by AJ Delgado
Last Updated Aug 27, 2021
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Welcome to the Quanta 1 InfoGuide
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In this wide-ranging second edition, Richard Delgado and Jean Stefancic bring together the finest, most illustrative, and highly accessible articles in the fast-growing legal genre of Critical Race Theory. In challenging orthodoxy, questioning the premises of liberalism, and debating sacred wisdoms, Critical Race Theory scholars writing over the past few years have indelibly changed the way America looks at race.
In the 1850s, Chinese workers migrated to the United States, first to work in the gold mines, but also to take agricultural jobs, and factory work, especially in the garment industry. Chinese immigrants were particularly instrumental in building railroads in the American west, and as Chinese laborers grew successful in the United States, a number of them became entrepreneurs in their own right. As the numbers of Chinese laborers increased, so did the strength of anti-Chinese sentiment among other workers in the American economy. This finally resulted in legislation that aimed to limit future immigration of Chinese workers to the United States, and threatened to sour diplomatic relations between the United States and China.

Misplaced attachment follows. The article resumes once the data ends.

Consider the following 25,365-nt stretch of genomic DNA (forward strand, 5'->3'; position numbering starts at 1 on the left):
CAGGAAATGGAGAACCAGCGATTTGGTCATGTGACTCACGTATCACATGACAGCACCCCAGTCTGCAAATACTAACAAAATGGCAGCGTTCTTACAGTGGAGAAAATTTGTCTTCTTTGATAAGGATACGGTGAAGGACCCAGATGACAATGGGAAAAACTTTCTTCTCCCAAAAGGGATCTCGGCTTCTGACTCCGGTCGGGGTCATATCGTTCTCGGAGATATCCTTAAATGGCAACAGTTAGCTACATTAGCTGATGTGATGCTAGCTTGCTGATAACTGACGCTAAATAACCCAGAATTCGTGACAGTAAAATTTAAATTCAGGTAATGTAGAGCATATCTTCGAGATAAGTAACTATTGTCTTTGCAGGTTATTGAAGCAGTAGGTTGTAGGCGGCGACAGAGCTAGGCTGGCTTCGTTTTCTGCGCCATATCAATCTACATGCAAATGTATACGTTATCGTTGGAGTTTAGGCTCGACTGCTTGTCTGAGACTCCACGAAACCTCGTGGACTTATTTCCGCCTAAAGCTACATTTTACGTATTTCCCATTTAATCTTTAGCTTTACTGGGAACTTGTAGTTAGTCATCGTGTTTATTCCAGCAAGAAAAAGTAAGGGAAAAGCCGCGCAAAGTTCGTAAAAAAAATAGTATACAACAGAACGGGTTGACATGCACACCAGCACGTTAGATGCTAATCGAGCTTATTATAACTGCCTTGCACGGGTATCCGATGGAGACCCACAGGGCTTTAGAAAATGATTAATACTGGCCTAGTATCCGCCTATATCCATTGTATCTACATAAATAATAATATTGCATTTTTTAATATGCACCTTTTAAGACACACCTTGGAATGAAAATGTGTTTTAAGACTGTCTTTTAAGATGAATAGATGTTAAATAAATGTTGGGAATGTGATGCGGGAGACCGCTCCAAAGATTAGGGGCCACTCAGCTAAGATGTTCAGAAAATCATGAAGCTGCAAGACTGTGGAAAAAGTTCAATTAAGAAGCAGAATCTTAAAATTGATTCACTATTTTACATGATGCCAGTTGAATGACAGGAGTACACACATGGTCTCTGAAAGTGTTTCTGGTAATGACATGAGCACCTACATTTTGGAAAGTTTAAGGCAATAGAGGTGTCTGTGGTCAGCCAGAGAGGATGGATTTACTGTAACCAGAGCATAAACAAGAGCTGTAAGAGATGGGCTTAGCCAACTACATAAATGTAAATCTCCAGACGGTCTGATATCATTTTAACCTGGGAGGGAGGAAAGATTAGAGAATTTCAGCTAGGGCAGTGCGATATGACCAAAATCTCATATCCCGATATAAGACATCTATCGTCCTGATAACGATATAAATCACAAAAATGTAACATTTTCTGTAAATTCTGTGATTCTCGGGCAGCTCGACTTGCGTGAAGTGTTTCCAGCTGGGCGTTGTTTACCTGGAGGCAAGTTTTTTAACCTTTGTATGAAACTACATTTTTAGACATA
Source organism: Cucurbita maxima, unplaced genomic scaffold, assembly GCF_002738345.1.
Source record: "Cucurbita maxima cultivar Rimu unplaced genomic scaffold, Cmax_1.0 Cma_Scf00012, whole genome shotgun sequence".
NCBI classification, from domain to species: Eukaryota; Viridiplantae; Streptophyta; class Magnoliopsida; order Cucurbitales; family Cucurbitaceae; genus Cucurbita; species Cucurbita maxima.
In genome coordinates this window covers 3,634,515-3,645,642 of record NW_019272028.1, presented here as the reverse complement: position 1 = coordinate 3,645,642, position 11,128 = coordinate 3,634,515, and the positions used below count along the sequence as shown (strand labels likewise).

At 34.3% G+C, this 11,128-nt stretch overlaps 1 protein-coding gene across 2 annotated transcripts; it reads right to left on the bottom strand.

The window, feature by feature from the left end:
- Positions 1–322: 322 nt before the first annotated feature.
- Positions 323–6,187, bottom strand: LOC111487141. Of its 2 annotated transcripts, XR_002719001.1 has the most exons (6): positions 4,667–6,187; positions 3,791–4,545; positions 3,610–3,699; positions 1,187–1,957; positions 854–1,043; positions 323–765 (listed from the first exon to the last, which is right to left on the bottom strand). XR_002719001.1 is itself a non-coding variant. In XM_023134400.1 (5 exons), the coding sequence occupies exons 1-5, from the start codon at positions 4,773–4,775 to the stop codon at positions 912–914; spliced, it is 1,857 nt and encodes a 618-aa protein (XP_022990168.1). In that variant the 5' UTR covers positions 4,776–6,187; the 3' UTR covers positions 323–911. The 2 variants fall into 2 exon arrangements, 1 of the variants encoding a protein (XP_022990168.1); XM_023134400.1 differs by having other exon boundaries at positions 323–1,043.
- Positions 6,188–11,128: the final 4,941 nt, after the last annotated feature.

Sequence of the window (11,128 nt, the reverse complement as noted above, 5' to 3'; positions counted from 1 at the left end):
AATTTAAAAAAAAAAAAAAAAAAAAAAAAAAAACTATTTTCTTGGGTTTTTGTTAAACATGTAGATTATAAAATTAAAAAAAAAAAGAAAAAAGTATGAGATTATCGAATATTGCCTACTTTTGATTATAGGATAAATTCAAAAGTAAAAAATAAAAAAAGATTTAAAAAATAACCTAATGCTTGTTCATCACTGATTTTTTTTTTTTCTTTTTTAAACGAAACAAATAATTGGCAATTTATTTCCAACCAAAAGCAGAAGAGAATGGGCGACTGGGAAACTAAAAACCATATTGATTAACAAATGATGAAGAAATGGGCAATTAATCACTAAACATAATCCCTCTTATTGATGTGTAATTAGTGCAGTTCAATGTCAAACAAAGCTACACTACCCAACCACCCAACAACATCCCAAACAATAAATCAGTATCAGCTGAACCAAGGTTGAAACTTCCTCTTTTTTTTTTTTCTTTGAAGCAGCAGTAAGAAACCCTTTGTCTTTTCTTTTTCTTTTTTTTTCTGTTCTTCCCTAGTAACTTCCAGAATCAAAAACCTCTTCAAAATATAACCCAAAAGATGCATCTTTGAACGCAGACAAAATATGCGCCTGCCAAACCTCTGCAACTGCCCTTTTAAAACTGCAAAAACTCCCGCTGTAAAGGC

What causes police brutality, and why are minority citizens the primary victims? Social scientists often attribute the behavior to poorly managed police departments, bad cops, or the interests of the powerful in controlling minorities perceived as criminal threats. Malcolm D. Holmes and Brad W. Smith contend that these explanations fail to identify key causes of police misconduct, particularly the use of excessive force. Focusing on the interaction of ordinary social-psychological processes and the disadvantaged conditions of minority neighborhoods, Holmes and Smith develop an integrated model of police brutality that takes into account contemporary theory and research on social identity, stereotypes, and emotions factors that produce intergroup tensions and may trigger unwarranted acts of aggression.